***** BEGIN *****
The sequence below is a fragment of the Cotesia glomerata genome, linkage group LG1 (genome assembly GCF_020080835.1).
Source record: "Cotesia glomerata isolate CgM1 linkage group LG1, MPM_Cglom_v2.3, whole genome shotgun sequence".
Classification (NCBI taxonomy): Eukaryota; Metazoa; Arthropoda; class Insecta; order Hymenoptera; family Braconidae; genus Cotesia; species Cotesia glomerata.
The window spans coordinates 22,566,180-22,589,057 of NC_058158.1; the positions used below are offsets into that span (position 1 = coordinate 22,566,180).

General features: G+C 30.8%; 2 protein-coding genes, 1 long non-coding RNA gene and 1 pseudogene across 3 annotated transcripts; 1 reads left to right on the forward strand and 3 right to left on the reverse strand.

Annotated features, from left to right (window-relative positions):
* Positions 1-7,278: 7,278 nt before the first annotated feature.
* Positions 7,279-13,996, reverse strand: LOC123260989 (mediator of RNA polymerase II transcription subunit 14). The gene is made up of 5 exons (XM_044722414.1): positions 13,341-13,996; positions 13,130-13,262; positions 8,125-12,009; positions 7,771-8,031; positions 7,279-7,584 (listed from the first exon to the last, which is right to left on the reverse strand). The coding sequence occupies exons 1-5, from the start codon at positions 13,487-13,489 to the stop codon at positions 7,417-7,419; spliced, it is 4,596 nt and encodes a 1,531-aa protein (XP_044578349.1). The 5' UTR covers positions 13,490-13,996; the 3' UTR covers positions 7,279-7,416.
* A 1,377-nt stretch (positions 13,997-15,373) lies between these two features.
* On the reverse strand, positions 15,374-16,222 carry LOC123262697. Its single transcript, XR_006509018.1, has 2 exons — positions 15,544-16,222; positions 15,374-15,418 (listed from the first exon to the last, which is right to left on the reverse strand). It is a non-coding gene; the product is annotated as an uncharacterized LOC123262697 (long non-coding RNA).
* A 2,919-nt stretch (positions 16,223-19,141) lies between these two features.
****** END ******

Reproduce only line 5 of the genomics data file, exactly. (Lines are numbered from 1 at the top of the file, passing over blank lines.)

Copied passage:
General features: G+C 30.8%; 2 protein-coding genes, 1 long non-coding RNA gene and 1 pseudogene across 3 annotated transcripts; 1 reads left to right on the forward strand and 3 right to left on the reverse strand.